By Dorothy Day
The Catholic Worker, May 1940, 10.
Summary: Defends against the charge that they do more harm than good in providing hospitality to the undeserving. Asserts that doing the Works of Mercy is following Christ and a revolutionary technique. Points to the monastic tradition of indiscriminate hospitality. Other keywords: Communism, hospices, social order. (DDLW #358).
Many times we have borne the charge that Houses of Hospitality, this “new wrinkle,” do more harm than good. It is said that they perpetuate chronic laziness and drunkenness. Communists ask us, “How can you say you’re against capitalism when you keep it alive by feeding the poor the crumbs of the rich?” We are told to discriminate on the side of the “deserving poor.”
The “new wrinkle” was old long before we appeared on the scene. Christ once told his disciples, “I was hungry and you gave me to eat,” etc. Since that day, all over the world, pilgrims to holy places, weary travelers, the hungry and thirsty, saint and sinner have been succored in the name of Christ. Hospices, centuries ago, were under the supervision of the Bishops. They were set up in lonely and hostile regions. Lepers by the thousands were helped in the many hospices scattered all over France. The monks of St. Bernard are famous for their hospitality. The work of these monks was started back in 962.
The early monasteries founded by Benedict of Nursia designated monks as hospitallers and almoners. The former welcomed guests while the latter fed, clothed, and gave shelter to the needy.
There is no record in the history of hospices and hospitality of discrimination. Those who disapprove feeding the “burdens of society” might look to the work of the nuns and priests laboring among the lepers. To bring it nearer, there is Father Dempsey of hallowed memory, who could see through a man’s drunkenness and evaluate him, liken him to you and me, as another very precious entity, a creature of body and soul.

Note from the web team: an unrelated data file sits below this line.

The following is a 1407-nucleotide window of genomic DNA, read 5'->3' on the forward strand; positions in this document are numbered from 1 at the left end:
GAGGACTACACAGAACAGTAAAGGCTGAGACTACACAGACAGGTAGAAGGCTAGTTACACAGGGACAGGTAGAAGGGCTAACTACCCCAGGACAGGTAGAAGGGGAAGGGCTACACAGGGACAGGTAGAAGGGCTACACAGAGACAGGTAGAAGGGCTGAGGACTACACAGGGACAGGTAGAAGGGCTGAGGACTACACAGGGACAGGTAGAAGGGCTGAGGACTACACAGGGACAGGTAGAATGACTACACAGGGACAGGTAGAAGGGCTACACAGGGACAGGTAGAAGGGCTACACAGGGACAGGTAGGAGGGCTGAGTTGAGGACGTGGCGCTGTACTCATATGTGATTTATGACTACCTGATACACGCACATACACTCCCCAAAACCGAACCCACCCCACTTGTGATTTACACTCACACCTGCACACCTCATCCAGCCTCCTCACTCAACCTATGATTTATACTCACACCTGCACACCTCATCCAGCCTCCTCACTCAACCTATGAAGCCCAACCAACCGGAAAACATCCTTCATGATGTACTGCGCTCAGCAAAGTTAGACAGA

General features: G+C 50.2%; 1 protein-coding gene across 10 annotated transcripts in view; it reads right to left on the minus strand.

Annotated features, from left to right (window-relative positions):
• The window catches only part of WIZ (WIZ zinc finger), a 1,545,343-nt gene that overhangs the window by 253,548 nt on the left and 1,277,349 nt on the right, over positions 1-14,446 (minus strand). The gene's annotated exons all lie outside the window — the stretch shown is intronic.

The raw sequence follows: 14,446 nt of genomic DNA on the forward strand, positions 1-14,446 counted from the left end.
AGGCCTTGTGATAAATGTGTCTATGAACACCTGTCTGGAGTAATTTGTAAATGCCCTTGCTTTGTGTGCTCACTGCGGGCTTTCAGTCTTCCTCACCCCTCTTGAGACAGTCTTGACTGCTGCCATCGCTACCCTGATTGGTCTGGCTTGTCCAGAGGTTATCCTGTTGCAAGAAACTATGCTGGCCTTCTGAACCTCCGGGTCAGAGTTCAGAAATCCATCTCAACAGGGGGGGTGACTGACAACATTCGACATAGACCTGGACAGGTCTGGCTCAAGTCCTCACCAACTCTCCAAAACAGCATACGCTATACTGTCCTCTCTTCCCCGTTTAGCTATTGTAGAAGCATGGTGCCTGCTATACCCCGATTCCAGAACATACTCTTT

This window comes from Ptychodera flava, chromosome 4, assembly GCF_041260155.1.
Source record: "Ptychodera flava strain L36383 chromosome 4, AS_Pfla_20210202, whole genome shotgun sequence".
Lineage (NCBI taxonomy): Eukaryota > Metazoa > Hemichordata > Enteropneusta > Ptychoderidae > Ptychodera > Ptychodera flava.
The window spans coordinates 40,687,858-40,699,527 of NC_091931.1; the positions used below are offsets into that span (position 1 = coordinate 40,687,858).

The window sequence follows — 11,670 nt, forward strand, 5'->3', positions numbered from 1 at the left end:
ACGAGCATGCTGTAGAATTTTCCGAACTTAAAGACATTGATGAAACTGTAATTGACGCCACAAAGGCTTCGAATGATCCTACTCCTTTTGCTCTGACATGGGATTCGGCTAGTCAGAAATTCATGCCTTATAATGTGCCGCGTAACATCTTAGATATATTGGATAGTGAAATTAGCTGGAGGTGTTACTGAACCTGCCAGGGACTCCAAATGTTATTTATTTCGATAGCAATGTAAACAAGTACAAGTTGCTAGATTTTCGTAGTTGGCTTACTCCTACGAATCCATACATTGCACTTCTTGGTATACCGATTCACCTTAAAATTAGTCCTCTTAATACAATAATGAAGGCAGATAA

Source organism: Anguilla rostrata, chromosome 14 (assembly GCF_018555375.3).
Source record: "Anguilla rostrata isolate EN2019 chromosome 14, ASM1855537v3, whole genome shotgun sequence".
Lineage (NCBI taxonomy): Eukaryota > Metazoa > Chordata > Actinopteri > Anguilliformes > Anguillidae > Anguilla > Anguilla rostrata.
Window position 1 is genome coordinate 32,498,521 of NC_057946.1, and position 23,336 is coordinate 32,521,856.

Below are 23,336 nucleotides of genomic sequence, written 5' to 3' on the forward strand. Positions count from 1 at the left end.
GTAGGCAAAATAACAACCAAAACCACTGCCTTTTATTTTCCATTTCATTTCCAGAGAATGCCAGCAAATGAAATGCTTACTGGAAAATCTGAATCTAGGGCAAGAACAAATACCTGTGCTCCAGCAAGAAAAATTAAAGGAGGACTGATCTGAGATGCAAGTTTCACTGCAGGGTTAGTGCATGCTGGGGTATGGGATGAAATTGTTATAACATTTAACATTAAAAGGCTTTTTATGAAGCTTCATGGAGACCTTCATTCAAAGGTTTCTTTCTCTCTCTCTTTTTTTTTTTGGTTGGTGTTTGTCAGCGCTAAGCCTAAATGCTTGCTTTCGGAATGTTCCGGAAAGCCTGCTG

Christ exercised His good works among those who today would be lumped with “chronics.” Hospitable in His heart, He took in the sinning woman and the thief beside Him on the Cross.
As for perpetuating the social order, we consider the spiritual and corporal Works of Mercy and the following of Christ to be the best revolutionary technique and a means of changing the social order rather than perpetuating it. Did not the thousands of monasteries, with their hospitality change the entire social pattern of their day? They did not wait for a paternal state to step in nor did they stand by to see destitution precipitate bloody revolt.
Louis B. Ward, in BACK TO BENEDICT, says, “The poor did not have to sit as they do today for endless hours on the benches of some welfare agency to be subjected to a third degree on their personal lives, treated as crooks and investigated to the point of criminal persecution.” We have often deplored this treatment of our poor and advocated means grounded on the seven ways in which Christ was treated by His disciples. Not bound by vows and being weak in ourselves, we try, stumblingly, to do our little bit to express faith in the hospitable tradition.